Encourage clean-up duties.
You should, however, matter-of-factly tell the child he is expected to clean up the wet bed or at least help. ”Even at age four and five a child can take the sheets off the bed and put them in the laundry room,” says Lottie Mendelson, R.N., a pediatric nurse practitioner in Portland, Oregon, and coauthor of The Complete Book of Parenting. ”It should not be punitive, just an acknowledgment that this is the child’s responsibility. It also helps you. That way, you don’t feel the child is doing this to you.”
Check out your child’s motivation.
Before taking active steps to cure bed-wetting, make sure your child wants to stop, says Jeffrey Fogel, M.D., a pediatrician in Fort Washington, Pennsylvania, and staff physician at Chestnut Hill Hospital in Philadelphia. ” When a parent asks me how to cure bed-wetting I ask, ‘Does your child want to be dry?’ If they say ‘no,’ I say, ‘ You can try all you want, but you probably won’t be successful.’ ” If a child wants to stop, she’ll not only cooperate, but her conscious mind will also work on her subconscious to help her awaken at night, explains Dr. Fogel.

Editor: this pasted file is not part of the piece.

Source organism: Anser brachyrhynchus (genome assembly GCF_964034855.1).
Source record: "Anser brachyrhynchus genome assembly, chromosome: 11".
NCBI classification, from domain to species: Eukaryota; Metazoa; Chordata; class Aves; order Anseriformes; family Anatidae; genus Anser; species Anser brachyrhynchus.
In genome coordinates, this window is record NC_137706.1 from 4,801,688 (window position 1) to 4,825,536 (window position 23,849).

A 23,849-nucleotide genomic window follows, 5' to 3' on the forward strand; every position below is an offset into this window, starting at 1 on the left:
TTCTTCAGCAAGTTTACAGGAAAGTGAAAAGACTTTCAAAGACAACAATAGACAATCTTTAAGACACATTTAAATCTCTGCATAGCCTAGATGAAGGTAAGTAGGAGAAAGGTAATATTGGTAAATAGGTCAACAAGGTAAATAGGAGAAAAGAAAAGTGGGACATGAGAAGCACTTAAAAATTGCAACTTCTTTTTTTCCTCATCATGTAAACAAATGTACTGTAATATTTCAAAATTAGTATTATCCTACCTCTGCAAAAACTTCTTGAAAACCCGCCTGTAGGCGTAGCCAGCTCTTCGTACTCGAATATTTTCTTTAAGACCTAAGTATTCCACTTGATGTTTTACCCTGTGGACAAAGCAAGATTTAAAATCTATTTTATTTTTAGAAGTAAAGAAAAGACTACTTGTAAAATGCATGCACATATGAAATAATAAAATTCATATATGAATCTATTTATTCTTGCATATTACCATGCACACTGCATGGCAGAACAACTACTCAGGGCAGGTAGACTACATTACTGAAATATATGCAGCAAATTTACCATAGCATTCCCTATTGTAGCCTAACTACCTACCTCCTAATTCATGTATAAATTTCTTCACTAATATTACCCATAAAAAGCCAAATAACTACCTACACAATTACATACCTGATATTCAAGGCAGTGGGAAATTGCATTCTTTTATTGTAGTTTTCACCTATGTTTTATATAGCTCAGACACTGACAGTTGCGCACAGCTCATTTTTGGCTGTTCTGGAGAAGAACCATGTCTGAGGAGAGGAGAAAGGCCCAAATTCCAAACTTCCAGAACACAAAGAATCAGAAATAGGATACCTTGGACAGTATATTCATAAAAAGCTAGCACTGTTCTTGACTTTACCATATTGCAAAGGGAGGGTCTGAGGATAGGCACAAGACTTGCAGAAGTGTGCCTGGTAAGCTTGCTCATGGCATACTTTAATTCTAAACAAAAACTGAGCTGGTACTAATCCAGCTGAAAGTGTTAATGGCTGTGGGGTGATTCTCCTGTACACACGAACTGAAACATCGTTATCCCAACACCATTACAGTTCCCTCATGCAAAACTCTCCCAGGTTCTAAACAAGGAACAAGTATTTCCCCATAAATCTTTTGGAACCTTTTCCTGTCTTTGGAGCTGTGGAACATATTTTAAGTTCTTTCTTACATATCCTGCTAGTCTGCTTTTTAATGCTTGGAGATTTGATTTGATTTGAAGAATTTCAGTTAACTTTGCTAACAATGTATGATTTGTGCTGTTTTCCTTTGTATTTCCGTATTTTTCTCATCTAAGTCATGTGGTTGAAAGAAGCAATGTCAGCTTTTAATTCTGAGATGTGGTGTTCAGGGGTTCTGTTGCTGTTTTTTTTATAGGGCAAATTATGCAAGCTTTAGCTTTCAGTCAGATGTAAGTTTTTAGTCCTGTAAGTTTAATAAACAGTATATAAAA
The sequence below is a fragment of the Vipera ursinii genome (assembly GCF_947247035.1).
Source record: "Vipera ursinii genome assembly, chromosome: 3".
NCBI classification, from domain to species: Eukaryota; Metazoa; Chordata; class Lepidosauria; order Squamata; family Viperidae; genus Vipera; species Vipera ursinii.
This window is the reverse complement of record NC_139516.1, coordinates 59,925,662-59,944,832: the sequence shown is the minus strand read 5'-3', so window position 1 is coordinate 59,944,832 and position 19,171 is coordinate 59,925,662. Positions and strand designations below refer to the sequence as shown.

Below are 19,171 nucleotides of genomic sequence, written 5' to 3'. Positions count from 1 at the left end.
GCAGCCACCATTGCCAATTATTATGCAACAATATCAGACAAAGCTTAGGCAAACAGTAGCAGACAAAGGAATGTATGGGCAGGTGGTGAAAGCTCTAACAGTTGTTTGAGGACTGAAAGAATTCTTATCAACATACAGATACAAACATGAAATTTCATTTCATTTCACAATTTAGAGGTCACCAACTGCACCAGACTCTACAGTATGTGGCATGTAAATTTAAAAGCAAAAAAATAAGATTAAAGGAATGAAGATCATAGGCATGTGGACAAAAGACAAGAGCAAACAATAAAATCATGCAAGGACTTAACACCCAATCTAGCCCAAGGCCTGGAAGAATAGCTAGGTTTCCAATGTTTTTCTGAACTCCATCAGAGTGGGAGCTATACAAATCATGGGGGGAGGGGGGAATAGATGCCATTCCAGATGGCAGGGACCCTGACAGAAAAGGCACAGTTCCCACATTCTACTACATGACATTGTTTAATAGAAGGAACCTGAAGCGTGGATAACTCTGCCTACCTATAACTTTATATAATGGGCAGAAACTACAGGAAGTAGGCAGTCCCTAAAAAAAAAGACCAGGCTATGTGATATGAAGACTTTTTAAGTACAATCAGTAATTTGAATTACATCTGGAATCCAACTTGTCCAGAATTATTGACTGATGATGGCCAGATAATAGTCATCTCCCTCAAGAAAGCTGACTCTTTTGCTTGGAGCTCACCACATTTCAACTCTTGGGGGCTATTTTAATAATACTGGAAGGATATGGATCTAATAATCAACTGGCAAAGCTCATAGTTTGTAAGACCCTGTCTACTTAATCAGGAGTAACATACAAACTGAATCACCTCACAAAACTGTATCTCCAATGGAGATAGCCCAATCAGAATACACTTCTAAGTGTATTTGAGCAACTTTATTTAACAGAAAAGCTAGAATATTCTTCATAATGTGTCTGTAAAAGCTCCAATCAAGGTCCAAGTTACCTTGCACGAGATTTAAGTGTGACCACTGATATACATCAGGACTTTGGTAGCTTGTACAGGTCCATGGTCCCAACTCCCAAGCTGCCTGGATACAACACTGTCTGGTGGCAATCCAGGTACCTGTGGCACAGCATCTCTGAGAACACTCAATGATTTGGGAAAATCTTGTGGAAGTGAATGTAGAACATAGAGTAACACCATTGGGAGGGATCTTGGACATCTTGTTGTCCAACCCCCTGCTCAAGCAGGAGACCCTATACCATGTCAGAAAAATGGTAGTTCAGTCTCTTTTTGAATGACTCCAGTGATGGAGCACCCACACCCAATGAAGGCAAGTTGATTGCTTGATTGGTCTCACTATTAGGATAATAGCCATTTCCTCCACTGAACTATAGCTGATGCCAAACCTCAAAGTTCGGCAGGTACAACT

Recognize the signs.
A child often becomes motivated to stop wetting when it begins to interfere with his social options, says Dr. Bartholomew. When the child starts to refuse invitations to spend the night away from home, or doesn’t go to camp because of bed-wetting fears, you can point out the benefits of being able to do these things. Then suggest some ways your child can help himself get through the night with a dry bed.
Pick a good time.